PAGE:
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Berner pulleys and a Rafael singlespeed

Road Bike 4 2176

Photo credit: James Huang,

If you have checking out the tech sections of the various cycling sites lately, you have probably noticed the SRAM Red rear derailleurs with carbon fiber cages developed by Wolfgang Berner. Rafael Hoffleit, whose bikes I have mentioned on the blog a couple times before, points out that he is handcrafting the small carbon pieces for those rear derailleurs. He mentions that though it is a very small part, he is a bit proud:

”Now I see the absolute elite of our sport cornering around with a small piece that starts in my hands – very nice.”

Rafael also recently received recognition for the Heidelberg singlespeed, which was selected as a BrandNewAward finalist. That bike, along with others from Rafael, will be on display at the Bike Expo in Munich from July 22nd to 25th. In addition to the urban oriented singlespeed Heildelberg, Rafael also has a new track bike based on his r-011 time trial bike. The “Spyder” (pictured here) looks very nice. As with his time trial bikes, I like the integration of a fairly standard stem into the frame. Nice details all around.

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  1. Jay Parkhill July 13, 2010 at 5:52 pm -  Reply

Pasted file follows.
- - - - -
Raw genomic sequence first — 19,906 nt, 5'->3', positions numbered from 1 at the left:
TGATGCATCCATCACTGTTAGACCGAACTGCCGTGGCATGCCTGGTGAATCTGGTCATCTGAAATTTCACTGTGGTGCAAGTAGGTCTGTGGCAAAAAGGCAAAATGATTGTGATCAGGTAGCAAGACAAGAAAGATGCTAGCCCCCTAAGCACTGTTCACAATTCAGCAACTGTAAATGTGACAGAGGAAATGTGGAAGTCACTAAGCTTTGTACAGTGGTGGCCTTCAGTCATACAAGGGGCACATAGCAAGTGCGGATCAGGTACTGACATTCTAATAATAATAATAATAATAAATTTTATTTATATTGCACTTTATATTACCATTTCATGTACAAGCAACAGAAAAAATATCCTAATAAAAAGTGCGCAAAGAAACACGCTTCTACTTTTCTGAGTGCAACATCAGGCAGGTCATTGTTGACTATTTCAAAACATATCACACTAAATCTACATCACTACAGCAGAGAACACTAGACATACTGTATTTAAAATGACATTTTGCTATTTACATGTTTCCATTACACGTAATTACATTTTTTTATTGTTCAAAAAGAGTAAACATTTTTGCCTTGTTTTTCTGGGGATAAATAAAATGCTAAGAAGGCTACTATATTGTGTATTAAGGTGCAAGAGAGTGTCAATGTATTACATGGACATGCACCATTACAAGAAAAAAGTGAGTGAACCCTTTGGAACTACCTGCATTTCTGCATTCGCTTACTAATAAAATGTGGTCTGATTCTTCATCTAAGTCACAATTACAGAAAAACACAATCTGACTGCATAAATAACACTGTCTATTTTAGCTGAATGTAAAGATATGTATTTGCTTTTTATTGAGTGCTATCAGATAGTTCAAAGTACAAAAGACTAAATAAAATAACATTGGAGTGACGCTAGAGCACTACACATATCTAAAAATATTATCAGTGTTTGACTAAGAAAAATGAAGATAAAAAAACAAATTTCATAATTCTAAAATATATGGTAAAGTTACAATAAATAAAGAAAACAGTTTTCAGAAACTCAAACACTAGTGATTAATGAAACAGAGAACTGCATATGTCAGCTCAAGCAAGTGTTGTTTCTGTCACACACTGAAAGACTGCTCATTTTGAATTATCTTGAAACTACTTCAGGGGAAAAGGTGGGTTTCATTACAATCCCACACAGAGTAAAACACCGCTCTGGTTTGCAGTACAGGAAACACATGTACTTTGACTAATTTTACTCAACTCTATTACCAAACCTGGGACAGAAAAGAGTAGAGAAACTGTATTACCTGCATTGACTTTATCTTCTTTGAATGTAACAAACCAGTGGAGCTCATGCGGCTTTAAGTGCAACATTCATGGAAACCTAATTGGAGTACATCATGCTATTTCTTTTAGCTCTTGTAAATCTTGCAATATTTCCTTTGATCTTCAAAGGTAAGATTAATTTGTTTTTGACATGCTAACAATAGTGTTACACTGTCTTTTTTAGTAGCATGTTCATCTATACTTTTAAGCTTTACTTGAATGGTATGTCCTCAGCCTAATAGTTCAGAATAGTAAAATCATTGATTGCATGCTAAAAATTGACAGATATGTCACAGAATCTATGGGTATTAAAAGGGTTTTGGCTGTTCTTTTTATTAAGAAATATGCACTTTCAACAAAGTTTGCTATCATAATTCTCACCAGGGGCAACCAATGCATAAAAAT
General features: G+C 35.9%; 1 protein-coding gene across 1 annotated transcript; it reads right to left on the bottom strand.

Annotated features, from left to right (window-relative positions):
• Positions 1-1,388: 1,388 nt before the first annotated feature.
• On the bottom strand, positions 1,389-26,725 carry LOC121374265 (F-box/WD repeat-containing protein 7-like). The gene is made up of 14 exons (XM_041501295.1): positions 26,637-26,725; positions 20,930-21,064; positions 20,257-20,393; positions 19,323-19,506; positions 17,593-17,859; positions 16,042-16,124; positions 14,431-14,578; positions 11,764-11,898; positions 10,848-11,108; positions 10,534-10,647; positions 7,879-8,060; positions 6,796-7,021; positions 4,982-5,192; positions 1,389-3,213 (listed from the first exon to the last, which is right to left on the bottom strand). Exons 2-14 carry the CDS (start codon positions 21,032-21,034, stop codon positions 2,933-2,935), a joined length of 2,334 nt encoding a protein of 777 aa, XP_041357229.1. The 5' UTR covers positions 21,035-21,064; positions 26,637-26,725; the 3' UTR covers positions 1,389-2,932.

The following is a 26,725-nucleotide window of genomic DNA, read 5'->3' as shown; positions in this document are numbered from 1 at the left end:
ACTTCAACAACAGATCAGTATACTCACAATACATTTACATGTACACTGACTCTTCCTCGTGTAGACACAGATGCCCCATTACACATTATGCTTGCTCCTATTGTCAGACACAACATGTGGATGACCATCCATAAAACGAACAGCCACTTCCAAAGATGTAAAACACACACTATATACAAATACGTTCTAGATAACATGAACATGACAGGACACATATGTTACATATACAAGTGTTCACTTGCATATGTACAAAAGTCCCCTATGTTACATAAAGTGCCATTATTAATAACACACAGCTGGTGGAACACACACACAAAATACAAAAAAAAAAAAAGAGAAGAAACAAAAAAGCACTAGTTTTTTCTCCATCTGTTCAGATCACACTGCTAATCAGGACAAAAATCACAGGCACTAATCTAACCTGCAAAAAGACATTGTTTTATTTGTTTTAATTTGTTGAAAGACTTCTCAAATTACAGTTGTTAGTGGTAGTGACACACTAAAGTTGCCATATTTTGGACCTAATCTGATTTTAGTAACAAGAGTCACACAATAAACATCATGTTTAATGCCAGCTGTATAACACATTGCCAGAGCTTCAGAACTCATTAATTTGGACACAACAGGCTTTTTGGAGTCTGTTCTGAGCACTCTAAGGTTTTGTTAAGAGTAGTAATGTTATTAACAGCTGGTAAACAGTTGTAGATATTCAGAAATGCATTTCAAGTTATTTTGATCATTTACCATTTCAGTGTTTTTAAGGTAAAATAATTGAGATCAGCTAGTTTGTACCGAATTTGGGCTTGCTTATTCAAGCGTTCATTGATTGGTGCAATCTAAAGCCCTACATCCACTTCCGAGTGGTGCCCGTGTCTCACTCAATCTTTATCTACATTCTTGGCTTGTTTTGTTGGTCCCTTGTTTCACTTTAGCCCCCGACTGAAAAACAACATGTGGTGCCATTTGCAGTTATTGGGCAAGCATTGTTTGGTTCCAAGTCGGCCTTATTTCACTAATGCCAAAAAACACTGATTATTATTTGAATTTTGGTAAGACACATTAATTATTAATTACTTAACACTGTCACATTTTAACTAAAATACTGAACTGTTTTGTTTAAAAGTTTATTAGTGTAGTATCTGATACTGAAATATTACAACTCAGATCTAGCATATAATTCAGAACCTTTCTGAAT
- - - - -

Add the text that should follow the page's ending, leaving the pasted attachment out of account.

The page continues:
The Spyder does look nice. It also looks unrideable. The angle of the stem elegantly continues the plane of the top tube but the result is that the in-drops hand position is level with the front tire. That would be a scary bike to get out of the saddle on.

    The is the Bicycle Design blog so no criticism of the coverage intended at all. Rafael talked a big game with its adjustable mold system. It’d be nice to see less concept and more rideable bikes to back up the hype.

    • Nick July 17, 2010 at 9:20 am -  Reply

      Nah, that’s not true at all.

      I had my bike setup with a similar bar position for years. Sprinting, both in and out of the saddle, was great. Beyond my anecdotal evidence, take a trip through cycling history and look at all the pursuit/funny bikes that graced the 80’s. A lot of them had bar positions level with the front wheel and they were using 24″ or 650 front wheels. It might not be ideal for people with back or neck problems… but I don’t think that’s the market a concept track bike is aimed at…

      Actually, lower handlebars will make a bike inherently more stable, as long as your hand position is in front of the stem. The lower they are, the more your body weight is thrusting forward to be supported by your hands, essentially pulling the front wheel straight.

      What doesn’t look right about this bike is the saddle angle. With that much saddle-to-handlebar drop, there’s going to be nothing but the thin nose of that saddle and your soon-to-be-ineffectual genitals to support your weight when your hips rotate forward as you bend over.

  2. Ross Nicholson July 14, 2010 at 6:20 am -  Reply

    Both photographs show black on black background. They’re impossible to see, even with magnification. Black backgrounds behind black parts my be being used to discourage photography or to hide details?

  3. weisenheimer July 14, 2010 at 6:37 pm -  Reply

    the “lightweight” disk wheel on the Spyder was on display at Interbike last fall. Eighty-something carbon spokes integrated into the disk.

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